excerpt from "American Citizen Critically Injured After Being Shot in the Head by Israeli Forces in Ni'lin" on ISM. I found the link via AnomalousNYC on Flikr, who has digitized the photo of Tristan Anderson found on the ISM site.
"Tristan Anderson was shot as Israeli forces attacked a non-violent demonstration against the construction of the annexation wall through the village of Ni’lin’s land. Another resident from Ni’lin was shot in the leg with live ammunition. Four Ni’lin residents have been killed during demonstrations against the confiscation of their land.
Ahmed Mousa (10) was shot in the forehead with live ammunition on 29th July 2008. The following day, Yousef Amira (17) was shot twice in the head with rubber-coated steel bullets, leaving him brain dead. He died a week later on 4 August 2008. Arafat Rateb Khawaje (22), was the third Ni’lin resident to be killed by Israeli forces. He was shot in the back with live ammunition on 28 December 2008. That same day, Mohammed Khawaje (20), was shot in the head with live ammunition, leaving him brain dead. He died three days in a Ramallah hospital.
Residents in the village of Ni’lin have been demonstrating against the construction of the Apartheid Wall, deemed illegal by the International Court of Justice in 2004. Ni’lin will lose approximately 2500 dunums of agricultural land when the construction of the Wall is completed. Ni’lin was 57,000 dunums in 1948, reduced to 33,000 dunums in 1967, currently is 10,000 dunums and will be 7,500 dunums after the construction of the Wall.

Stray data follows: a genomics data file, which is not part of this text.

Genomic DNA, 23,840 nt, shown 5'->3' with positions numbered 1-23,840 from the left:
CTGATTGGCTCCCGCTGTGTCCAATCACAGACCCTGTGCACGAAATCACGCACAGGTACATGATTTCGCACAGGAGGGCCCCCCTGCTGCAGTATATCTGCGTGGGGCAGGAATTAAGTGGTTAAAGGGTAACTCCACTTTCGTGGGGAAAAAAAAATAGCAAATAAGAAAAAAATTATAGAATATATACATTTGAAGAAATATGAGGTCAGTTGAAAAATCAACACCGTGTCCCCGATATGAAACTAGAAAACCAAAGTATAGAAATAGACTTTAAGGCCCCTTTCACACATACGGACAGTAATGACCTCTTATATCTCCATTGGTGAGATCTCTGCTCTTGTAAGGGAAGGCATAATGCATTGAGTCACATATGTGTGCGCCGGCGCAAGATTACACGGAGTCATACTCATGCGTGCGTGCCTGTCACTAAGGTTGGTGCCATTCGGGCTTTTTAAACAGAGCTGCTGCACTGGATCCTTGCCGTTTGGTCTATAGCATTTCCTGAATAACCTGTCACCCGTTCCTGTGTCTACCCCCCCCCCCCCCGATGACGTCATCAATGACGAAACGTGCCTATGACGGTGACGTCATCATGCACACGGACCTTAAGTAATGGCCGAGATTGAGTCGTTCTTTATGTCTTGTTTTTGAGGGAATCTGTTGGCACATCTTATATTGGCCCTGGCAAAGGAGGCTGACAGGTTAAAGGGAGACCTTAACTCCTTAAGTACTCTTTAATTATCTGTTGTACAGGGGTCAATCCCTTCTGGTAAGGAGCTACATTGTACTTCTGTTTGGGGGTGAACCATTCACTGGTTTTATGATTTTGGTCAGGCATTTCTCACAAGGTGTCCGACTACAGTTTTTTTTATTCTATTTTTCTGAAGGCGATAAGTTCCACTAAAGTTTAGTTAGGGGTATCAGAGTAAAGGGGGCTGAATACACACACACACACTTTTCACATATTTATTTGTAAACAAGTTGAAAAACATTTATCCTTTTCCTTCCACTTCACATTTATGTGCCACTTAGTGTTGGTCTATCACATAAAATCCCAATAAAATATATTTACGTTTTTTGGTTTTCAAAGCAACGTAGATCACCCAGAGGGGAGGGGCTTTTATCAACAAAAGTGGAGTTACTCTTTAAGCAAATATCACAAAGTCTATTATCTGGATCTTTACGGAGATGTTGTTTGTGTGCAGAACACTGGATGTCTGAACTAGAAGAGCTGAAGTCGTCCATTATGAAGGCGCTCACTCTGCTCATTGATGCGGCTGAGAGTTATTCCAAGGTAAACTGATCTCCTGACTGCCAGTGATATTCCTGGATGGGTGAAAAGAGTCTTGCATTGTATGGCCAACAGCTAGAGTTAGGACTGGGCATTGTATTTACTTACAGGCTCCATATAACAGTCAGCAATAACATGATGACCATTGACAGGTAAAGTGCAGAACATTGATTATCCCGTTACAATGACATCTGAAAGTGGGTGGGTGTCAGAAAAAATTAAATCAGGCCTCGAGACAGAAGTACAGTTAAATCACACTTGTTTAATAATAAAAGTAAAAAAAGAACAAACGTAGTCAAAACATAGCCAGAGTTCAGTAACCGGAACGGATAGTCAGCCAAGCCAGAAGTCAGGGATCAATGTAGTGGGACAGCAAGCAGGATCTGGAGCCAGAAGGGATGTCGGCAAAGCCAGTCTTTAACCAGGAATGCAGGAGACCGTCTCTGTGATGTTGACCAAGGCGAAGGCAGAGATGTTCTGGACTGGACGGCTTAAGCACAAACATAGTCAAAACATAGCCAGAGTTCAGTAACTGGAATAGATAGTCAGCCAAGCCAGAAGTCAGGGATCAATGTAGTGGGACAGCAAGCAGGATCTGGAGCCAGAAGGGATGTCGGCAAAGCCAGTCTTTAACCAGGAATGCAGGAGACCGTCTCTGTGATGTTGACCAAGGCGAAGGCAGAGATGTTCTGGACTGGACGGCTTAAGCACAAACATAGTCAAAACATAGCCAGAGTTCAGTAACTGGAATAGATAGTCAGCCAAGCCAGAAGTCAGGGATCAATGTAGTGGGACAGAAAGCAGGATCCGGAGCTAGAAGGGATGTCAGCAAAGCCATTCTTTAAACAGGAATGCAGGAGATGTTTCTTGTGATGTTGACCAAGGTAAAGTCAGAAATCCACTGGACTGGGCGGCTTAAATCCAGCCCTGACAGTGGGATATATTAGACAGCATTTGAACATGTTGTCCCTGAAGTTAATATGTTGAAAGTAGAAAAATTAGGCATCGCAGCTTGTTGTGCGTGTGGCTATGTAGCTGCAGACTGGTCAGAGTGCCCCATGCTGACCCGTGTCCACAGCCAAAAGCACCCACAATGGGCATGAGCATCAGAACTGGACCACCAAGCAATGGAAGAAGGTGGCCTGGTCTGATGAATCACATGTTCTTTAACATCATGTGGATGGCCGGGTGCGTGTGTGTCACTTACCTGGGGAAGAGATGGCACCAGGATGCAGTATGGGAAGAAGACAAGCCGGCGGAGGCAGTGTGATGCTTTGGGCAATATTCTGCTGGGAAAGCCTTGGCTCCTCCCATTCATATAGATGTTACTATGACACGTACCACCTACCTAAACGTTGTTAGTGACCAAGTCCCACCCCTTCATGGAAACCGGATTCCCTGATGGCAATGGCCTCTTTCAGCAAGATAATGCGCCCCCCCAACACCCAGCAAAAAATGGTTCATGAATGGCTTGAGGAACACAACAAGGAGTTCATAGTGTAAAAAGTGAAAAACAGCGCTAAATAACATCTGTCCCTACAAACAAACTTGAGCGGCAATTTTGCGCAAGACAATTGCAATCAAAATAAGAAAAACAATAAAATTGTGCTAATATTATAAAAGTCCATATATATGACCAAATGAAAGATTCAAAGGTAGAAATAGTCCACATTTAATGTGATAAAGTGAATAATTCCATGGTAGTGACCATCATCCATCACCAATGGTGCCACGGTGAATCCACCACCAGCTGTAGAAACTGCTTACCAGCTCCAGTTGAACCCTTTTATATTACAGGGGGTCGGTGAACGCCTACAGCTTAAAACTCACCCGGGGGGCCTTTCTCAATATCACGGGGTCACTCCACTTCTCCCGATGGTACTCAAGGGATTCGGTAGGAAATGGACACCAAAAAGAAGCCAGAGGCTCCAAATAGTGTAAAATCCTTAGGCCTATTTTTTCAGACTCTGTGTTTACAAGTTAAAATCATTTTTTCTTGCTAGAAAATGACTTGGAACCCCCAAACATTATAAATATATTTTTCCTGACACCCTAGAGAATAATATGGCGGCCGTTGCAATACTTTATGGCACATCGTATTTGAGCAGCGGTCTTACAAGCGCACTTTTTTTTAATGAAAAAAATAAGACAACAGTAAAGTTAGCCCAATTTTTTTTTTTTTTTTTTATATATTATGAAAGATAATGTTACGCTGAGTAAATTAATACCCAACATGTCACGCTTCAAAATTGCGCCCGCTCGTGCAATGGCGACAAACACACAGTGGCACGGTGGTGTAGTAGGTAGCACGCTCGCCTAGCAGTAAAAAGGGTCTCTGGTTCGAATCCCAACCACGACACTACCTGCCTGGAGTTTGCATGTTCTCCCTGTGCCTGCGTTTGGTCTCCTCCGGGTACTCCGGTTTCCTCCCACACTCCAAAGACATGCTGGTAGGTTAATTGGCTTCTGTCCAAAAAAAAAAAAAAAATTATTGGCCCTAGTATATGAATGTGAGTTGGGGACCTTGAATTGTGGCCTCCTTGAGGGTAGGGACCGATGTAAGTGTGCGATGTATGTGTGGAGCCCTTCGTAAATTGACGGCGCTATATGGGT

Orly Levi, a spokeswoman at the Tel Hashomer hospital, tells Ha’aretz: "He’s in critical condition, anesthetized and on a ventilator and undergoing imaging tests.” She described Anderson’s condition as life-threatening."
Earlier today, my friend Gerry, sent me a link to an article by David Bromwich, "Thoughts on the Death of Rachel Corrie", as today is the anniversary of her killing, which comes on the heels of the maiming of Tristan Anderson by Israeli forces.
"Today is the sixth anniversary of the death of Rachel Corrie. On March 16, 2003, in Rafah, in the Gaza Strip, she was run over by an armor-plated Caterpillar bulldozer, a machine sold by the U.S. to Israel, the armor put in place for the purpose of knocking down homes without damage to the machine. Rachel Corrie was 23 years old, from Seattle; a sane, articulate, and dedicated American who had studied with care the methods of Gandhi and Martin Luther King. At the time that she was run over, and then backed over again, she was wearing a luminous orange jacket and holding a megaphone. There is a photograph of her talking to the soldier of the Israel Defense Forces, in the cabin of his bulldozer, not long before he did it. None of the eyewitnesses believed that the killing was accidental. Perhaps the soldier was tired of the peace workers; it was that kind of day. Perhaps, in some part of himself, he guessed that he was living at the beginning of a period of impunity.
The Israeli government never produced the investigation it promised into the death of Rachel Corrie (as her parents indicate in a statement published today). The inquiry urged by her congressional representative, Adam Smith, brought no result from the American state department under Condoleezza Rice.
Her story was lost for a while in the grand narrative of the American launching of the war against Iraq. Thoroughly lost, and for a reason. The rules of engagement America employed in Iraq were taught to our soldiers, as Dexter Filkins revealed, by officers of the IDF; the U.S. owed a debt to Israel for knowledge of the methods of destruction; and we were using the same Caterpillar machines against Iraqi homes. An inquiry into the killing of Rachel Corrie was hardly likely, given the burden of that debt and that association."